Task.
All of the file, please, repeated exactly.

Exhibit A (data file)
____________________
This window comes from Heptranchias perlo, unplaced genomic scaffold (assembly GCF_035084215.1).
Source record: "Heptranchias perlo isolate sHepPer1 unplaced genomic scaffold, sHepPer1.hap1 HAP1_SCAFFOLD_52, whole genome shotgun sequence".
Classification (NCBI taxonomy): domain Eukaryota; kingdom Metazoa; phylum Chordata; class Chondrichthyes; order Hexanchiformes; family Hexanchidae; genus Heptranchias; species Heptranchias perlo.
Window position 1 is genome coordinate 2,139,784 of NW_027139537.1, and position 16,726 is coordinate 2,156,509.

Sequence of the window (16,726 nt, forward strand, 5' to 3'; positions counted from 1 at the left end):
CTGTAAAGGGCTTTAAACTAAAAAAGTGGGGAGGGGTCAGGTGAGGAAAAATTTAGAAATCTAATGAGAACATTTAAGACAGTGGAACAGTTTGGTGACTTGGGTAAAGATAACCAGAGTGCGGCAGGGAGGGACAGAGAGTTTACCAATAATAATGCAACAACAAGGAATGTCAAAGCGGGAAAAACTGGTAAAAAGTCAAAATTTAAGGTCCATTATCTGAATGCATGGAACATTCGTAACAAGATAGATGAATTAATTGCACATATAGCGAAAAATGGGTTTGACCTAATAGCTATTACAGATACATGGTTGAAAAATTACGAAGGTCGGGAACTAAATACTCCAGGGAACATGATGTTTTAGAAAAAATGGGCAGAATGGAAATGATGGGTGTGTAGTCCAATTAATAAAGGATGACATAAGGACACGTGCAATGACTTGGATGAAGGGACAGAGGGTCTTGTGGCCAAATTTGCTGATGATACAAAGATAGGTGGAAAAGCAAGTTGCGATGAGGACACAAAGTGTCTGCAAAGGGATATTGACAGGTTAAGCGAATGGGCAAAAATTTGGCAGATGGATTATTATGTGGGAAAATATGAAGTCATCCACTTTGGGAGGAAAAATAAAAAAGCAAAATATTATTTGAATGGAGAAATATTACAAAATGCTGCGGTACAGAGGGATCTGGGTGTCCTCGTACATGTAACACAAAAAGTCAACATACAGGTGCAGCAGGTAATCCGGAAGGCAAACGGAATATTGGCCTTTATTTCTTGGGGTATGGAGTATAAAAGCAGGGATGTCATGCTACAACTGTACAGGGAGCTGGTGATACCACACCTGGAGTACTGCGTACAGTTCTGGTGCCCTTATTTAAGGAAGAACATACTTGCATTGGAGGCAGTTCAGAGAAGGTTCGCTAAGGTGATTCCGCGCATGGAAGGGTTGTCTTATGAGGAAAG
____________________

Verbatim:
This window comes from Heptranchias perlo, unplaced genomic scaffold (assembly GCF_035084215.1).
Source record: "Heptranchias perlo isolate sHepPer1 unplaced genomic scaffold, sHepPer1.hap1 HAP1_SCAFFOLD_52, whole genome shotgun sequence".
Classification (NCBI taxonomy): domain Eukaryota; kingdom Metazoa; phylum Chordata; class Chondrichthyes; order Hexanchiformes; family Hexanchidae; genus Heptranchias; species Heptranchias perlo.
Window position 1 is genome coordinate 2,139,784 of NW_027139537.1, and position 16,726 is coordinate 2,156,509.

Sequence of the window (16,726 nt, forward strand, 5' to 3'; positions counted from 1 at the left end):
CTGTAAAGGGCTTTAAACTAAAAAAGTGGGGAGGGGTCAGGTGAGGAAAAATTTAGAAATCTAATGAGAACATTTAAGACAGTGGAACAGTTTGGTGACTTGGGTAAAGATAACCAGAGTGCGGCAGGGAGGGACAGAGAGTTTACCAATAATAATGCAACAACAAGGAATGTCAAAGCGGGAAAAACTGGTAAAAAGTCAAAATTTAAGGTCCATTATCTGAATGCATGGAACATTCGTAACAAGATAGATGAATTAATTGCACATATAGCGAAAAATGGGTTTGACCTAATAGCTATTACAGATACATGGTTGAAAAATTACGAAGGTCGGGAACTAAATACTCCAGGGAACATGATGTTTTAGAAAAAATGGGCAGAATGGAAATGATGGGTGTGTAGTCCAATTAATAAAGGATGACATAAGGACACGTGCAATGACTTGGATGAAGGGACAGAGGGTCTTGTGGCCAAATTTGCTGATGATACAAAGATAGGTGGAAAAGCAAGTTGCGATGAGGACACAAAGTGTCTGCAAAGGGATATTGACAGGTTAAGCGAATGGGCAAAAATTTGGCAGATGGATTATTATGTGGGAAAATATGAAGTCATCCACTTTGGGAGGAAAAATAAAAAAGCAAAATATTATTTGAATGGAGAAATATTACAAAATGCTGCGGTACAGAGGGATCTGGGTGTCCTCGTACATGTAACACAAAAAGTCAACATACAGGTGCAGCAGGTAATCCGGAAGGCAAACGGAATATTGGCCTTTATTTCTTGGGGTATGGAGTATAAAAGCAGGGATGTCATGCTACAACTGTACAGGGAGCTGGTGATACCACACCTGGAGTACTGCGTACAGTTCTGGTGCCCTTATTTAAGGAAGAACATACTTGCATTGGAGGCAGTTCAGAGAAGGTTCGCTAAGGTGATTCCGCGCATGGAAGGGTTGTCTTATGAGGAAAG